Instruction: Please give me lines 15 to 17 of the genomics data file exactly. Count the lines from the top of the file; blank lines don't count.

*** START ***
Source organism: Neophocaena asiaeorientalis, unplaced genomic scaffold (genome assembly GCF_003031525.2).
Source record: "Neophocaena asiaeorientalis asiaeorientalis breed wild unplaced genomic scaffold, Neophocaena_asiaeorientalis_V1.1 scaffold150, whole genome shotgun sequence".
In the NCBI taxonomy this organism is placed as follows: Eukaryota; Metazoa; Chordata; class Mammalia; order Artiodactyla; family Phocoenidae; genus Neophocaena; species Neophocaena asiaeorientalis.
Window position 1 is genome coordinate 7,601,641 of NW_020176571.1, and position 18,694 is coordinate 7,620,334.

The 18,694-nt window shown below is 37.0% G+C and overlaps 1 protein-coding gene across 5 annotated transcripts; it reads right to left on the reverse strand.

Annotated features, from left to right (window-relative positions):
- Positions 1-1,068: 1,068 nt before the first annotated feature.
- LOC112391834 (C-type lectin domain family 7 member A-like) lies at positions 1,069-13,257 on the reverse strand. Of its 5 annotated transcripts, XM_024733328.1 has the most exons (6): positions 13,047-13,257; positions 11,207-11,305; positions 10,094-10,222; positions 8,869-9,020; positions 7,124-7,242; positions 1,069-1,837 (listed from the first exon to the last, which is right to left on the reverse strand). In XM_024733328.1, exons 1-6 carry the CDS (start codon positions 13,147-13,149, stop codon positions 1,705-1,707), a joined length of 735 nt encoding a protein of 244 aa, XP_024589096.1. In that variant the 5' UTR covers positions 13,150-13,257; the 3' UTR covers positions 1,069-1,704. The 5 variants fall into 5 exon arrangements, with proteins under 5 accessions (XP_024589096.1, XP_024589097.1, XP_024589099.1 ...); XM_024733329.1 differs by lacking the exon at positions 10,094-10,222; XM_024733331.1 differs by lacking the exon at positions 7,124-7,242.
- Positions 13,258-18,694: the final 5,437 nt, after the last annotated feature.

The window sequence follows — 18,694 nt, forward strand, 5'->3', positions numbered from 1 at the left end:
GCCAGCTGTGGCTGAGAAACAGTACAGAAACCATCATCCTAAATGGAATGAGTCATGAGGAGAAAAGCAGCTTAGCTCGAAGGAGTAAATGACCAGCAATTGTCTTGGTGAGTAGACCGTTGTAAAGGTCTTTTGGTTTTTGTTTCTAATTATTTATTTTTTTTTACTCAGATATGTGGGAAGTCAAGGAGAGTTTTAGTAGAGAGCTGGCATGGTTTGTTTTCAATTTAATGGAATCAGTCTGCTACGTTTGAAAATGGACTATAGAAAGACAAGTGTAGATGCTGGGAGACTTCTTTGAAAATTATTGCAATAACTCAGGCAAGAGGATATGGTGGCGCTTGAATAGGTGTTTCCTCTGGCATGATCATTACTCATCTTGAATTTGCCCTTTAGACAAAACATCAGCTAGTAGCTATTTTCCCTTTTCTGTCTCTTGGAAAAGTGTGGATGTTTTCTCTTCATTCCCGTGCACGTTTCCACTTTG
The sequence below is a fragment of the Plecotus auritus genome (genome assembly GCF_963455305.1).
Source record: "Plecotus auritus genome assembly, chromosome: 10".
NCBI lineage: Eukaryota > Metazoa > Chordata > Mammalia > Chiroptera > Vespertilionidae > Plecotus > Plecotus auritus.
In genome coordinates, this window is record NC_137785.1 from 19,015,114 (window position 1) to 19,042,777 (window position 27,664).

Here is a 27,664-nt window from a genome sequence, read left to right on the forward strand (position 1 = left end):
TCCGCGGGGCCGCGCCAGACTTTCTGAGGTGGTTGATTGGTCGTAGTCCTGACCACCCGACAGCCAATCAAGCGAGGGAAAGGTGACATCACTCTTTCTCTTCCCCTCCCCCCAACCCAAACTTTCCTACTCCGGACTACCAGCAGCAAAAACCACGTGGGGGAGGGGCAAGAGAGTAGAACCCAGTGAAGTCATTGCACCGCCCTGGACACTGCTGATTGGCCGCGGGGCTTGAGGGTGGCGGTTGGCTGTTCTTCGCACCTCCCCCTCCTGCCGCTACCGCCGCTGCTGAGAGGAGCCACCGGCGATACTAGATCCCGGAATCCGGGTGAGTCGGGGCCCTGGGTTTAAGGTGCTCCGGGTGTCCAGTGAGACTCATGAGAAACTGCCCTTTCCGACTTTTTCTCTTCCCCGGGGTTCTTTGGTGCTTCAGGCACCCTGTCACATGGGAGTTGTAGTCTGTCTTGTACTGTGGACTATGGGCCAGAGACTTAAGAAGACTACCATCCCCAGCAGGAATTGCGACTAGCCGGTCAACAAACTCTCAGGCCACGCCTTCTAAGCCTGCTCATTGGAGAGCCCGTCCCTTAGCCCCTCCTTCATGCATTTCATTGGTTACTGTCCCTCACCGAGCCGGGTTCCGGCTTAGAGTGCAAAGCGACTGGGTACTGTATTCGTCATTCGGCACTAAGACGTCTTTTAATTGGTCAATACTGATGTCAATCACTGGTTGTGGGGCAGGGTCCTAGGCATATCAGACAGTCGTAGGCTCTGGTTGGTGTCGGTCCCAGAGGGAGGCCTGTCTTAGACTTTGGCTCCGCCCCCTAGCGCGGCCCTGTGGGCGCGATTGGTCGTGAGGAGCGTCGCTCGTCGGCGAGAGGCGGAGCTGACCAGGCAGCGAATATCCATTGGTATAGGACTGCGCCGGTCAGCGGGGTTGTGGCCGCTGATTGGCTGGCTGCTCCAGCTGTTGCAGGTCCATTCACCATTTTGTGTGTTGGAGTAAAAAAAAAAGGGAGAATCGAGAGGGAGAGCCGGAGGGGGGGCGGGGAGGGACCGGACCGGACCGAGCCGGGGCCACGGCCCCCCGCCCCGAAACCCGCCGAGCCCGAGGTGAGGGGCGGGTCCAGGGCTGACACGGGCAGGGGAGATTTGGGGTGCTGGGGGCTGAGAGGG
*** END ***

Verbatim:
In genome coordinates, this window is record NC_137785.1 from 19,015,114 (window position 1) to 19,042,777 (window position 27,664).

Here is a 27,664-nt window from a genome sequence, read left to right on the forward strand (position 1 = left end):
TCCGCGGGGCCGCGCCAGACTTTCTGAGGTGGTTGATTGGTCGTAGTCCTGACCACCCGACAGCCAATCAAGCGAGGGAAAGGTGACATCACTCTTTCTCTTCCCCTCCCCCCAACCCAAACTTTCCTACTCCGGACTACCAGCAGCAAAAACCACGTGGGGGAGGGGCAAGAGAGTAGAACCCAGTGAAGTCATTGCACCGCCCTGGACACTGCTGATTGGCCGCGGGGCTTGAGGGTGGCGGTTGGCTGTTCTTCGCACCTCCCCCTCCTGCCGCTACCGCCGCTGCTGAGAGGAGCCACCGGCGATACTAGATCCCGGAATCCGGGTGAGTCGGGGCCCTGGGTTTAAGGTGCTCCGGGTGTCCAGTGAGACTCATGAGAAACTGCCCTTTCCGACTTTTTCTCTTCCCCGGGGTTCTTTGGTGCTTCAGGCACCCTGTCACATGGGAGTTGTAGTCTGTCTTGTACTGTGGACTATGGGCCAGAGACTTAAGAAGACTACCATCCCCAGCAGGAATTGCGACTAGCCGGTCAACAAACTCTCAGGCCACGCCTTCTAAGCCTGCTCATTGGAGAGCCCGTCCCTTAGCCCCTCCTTCATGCATTTCATTGGTTACTGTCCCTCACCGAGCCGGGTTCCGGCTTAGAGTGCAAAGCGACTGGGTACTGTATTCGTCATTCGGCACTAAGACGTCTTTTAATTGGTCAATACTGATGTCAATCACTGGTTGTGGGGCAGGGTCCTAGGCATATCAGACAGTCGTAGGCTCTGGTTGGTGTCGGTCCCAGAGGGAGGCCTGTCTTAGACTTTGGCTCCGCCCCCTAGCGCGGCCCTGTGGGCGCGATTGGTCGTGAGGAGCGTCGCTCGTCGGCGAGAGGCGGAGCTGACCAGGCAGCGAATATCCATTGGTATAGGACTGCGCCGGTCAGCGGGGTTGTGGCCGCTGATTGGCTGGCTGCTCCAGCTGTTGCAGGTCCATTCACCATTTTGTGTGTTGGAGTAAAAAAAAAAGGGAGAATCGAGAGGGAGAGCCGGAGGGGGGGCGGGGAGGGACCGGACCGGACCGAGCCGGGGCCACGGCCCCCCGCCCCGAAACCCGCCGAGCCCGAGGTGAGGGGCGGGTCCAGGGCTGACACGGGCAGGGGAGATTTGGGGTGCTGGGGGCTGAGAGGG